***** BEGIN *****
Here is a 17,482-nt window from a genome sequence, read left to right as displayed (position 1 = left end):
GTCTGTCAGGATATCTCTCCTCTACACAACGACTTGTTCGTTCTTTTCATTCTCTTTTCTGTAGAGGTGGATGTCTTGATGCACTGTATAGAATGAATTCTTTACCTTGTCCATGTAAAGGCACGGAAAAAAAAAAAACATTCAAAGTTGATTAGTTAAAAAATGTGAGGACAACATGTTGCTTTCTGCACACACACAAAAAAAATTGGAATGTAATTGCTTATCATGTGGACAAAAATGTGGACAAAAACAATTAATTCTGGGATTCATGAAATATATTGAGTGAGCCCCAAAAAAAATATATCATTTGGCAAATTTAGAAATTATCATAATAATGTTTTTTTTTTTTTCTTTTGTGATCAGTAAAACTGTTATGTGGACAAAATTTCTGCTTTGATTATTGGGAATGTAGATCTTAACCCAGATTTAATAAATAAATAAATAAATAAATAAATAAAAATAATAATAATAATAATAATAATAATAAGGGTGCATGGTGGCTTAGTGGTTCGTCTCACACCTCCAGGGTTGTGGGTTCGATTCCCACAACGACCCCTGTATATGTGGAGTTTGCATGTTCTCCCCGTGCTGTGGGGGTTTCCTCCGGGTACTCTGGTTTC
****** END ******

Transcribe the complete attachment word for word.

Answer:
Here is a 17,482-nt window from a genome sequence, read left to right as displayed (position 1 = left end):
GTCTGTCAGGATATCTCTCCTCTACACAACGACTTGTTCGTTCTTTTCATTCTCTTTTCTGTAGAGGTGGATGTCTTGATGCACTGTATAGAATGAATTCTTTACCTTGTCCATGTAAAGGCACGGAAAAAAAAAAAACATTCAAAGTTGATTAGTTAAAAAATGTGAGGACAACATGTTGCTTTCTGCACACACACAAAAAAAATTGGAATGTAATTGCTTATCATGTGGACAAAAATGTGGACAAAAACAATTAATTCTGGGATTCATGAAATATATTGAGTGAGCCCCAAAAAAAATATATCATTTGGCAAATTTAGAAATTATCATAATAATGTTTTTTTTTTTTTCTTTTGTGATCAGTAAAACTGTTATGTGGACAAAATTTCTGCTTTGATTATTGGGAATGTAGATCTTAACCCAGATTTAATAAATAAATAAATAAATAAATAAATAAAAATAATAATAATAATAATAATAATAATAAGGGTGCATGGTGGCTTAGTGGTTCGTCTCACACCTCCAGGGTTGTGGGTTCGATTCCCACAACGACCCCTGTATATGTGGAGTTTGCATGTTCTCCCCGTGCTGTGGGGGTTTCCTCCGGGTACTCTGGTTTC